Best-selling author Napoleon Hill invokes the power of good and evil in his previously unpublished self-help book, “Outwitting the Devil: The Secret to Freedom and Success.” Written in 1938, this book stayed under wraps due to Hill’s direct tone, which would have been a challenge for many readers of his day. Editor Sharon L. Lechter has dusted this gem off and annotated the text for modern readers to enjoy. Hill uses his personal story of tragedy and triumphs through the Great Depression to kick off his ensuing message.
The renowned author was inspired by his faith in his writing. However, you do not need to believe in the supernatural to appreciate these messages. Hill provokes his audience to take control and actively fight off negative influences, personified as “the Devil.” In fact, Lechter clarifies the author’s call to arms as also being a call to learning. When you falter in any way, the thinking goes, you will do better to learn a lesson from your error than to pretend that it never happened. According to Hill, you do not need to wait for the world to give you a chance; you need to take that chance and make your path, using every failure as a stepping stone.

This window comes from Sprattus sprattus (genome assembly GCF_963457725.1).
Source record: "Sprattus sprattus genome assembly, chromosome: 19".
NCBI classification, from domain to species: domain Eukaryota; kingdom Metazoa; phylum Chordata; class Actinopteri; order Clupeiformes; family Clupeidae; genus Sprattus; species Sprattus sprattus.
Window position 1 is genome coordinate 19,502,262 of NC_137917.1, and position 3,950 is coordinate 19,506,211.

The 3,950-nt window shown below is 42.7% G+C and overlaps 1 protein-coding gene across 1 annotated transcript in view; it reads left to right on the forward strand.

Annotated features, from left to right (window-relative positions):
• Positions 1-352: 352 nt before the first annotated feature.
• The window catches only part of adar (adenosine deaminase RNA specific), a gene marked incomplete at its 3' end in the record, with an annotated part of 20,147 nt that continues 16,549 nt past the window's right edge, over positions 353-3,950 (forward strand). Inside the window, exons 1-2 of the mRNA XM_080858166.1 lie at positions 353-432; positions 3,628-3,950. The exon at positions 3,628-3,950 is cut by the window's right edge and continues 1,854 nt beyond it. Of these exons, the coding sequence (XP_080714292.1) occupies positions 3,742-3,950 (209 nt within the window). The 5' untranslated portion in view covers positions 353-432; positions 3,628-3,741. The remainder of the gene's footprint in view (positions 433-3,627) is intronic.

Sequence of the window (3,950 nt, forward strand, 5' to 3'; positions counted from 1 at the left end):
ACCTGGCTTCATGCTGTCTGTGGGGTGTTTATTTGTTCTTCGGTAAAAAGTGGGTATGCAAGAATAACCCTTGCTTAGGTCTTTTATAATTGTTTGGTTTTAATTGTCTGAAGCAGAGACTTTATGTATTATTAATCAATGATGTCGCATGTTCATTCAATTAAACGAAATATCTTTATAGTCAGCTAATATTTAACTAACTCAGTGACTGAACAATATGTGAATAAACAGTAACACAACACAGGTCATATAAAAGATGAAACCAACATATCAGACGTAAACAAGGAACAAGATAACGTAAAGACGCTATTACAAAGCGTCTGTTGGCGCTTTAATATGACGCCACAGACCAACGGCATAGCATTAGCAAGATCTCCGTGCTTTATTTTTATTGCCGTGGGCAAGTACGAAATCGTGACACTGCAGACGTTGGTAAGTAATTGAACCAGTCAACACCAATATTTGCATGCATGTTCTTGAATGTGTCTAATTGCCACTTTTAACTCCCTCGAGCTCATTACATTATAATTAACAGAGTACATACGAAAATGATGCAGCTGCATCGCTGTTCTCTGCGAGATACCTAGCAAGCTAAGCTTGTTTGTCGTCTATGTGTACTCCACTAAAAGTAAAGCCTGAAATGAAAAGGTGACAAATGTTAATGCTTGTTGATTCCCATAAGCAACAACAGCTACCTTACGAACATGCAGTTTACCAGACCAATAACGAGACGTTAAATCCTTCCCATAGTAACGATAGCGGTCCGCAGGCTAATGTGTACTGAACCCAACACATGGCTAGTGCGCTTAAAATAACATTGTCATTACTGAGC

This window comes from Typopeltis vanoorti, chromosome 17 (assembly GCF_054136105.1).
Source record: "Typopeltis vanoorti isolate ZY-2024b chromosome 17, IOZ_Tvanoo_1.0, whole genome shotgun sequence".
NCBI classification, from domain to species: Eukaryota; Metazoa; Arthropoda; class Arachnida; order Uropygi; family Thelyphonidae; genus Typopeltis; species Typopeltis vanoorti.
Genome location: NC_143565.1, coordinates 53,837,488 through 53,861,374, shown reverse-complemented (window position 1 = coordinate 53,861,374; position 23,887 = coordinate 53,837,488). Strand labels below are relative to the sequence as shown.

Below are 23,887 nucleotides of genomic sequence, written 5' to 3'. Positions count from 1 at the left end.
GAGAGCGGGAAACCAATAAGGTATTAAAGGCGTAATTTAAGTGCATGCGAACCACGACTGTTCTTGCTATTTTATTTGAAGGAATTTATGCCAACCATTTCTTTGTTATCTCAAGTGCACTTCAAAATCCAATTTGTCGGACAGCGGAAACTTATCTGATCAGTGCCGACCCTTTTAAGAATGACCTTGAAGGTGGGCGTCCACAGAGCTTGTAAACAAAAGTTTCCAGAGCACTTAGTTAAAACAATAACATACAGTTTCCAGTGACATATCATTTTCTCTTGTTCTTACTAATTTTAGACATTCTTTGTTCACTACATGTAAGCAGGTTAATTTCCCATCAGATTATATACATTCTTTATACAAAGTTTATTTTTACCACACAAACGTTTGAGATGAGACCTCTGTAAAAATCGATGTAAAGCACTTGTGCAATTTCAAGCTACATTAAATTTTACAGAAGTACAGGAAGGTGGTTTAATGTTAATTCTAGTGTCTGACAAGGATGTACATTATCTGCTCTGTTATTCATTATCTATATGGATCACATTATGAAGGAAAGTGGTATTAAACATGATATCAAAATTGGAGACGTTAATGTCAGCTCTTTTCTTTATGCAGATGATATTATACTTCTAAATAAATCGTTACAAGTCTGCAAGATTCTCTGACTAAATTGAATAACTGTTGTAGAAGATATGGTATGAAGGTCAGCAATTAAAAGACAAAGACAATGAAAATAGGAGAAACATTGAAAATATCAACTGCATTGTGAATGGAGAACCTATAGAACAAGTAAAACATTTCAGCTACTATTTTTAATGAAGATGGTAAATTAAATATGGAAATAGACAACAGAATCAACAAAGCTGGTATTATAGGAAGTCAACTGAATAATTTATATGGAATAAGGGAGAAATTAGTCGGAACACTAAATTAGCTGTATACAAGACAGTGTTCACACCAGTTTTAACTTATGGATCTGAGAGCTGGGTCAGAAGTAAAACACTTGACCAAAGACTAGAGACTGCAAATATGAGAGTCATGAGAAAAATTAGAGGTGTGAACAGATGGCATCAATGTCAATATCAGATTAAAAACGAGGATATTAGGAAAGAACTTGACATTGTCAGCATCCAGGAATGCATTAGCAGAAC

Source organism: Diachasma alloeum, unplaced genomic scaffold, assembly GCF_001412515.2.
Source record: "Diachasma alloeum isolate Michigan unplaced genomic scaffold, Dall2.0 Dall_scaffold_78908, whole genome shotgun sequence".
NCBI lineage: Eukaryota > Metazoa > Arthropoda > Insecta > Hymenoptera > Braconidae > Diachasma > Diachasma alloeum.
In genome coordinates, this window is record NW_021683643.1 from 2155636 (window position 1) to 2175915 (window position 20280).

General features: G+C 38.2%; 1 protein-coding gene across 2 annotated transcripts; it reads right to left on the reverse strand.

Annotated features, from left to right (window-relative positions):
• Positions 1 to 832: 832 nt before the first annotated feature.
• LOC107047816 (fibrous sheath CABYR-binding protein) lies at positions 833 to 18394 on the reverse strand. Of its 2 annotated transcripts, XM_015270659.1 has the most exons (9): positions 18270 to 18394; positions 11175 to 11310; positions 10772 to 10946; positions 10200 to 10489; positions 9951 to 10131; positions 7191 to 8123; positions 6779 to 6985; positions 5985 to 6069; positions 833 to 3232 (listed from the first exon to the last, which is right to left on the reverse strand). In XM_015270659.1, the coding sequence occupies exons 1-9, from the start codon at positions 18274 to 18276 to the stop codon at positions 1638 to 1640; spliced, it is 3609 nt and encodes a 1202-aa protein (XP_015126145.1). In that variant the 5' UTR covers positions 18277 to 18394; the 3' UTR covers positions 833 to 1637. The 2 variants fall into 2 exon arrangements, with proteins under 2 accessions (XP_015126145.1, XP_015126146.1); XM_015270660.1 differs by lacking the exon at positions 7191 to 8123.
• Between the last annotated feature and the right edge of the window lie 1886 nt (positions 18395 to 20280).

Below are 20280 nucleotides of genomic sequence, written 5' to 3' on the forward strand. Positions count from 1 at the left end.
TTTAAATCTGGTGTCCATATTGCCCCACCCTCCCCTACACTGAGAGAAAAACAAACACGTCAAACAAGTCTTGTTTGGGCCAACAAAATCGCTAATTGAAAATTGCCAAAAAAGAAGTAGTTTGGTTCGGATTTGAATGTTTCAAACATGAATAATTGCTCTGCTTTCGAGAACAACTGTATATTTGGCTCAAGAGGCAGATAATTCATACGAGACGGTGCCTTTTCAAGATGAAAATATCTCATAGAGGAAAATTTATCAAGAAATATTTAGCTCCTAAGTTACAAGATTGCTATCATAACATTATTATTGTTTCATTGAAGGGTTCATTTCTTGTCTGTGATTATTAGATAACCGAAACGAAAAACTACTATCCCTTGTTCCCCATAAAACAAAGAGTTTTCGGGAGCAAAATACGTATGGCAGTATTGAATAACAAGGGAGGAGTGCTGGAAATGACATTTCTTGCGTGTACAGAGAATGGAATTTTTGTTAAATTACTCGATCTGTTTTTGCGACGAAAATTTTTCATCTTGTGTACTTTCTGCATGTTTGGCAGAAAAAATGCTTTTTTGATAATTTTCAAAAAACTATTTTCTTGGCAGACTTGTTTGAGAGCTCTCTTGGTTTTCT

Hill asserts that most people will keep putting off big decisions to address the many small distractions in their daily lives instead. Fear is behind this procrastination, he explains. You become afraid of others’ judgments and the possibility of failure. Hill has his Devil answer the big questions directly in this work, and certainly, some readers could have taken issue with that style in his day. However, getting these lessons straight from the Devil’s perspective drives the message home. If you heed the Devil’s warnings, your faith in the journey can carry you through to a successful outcome.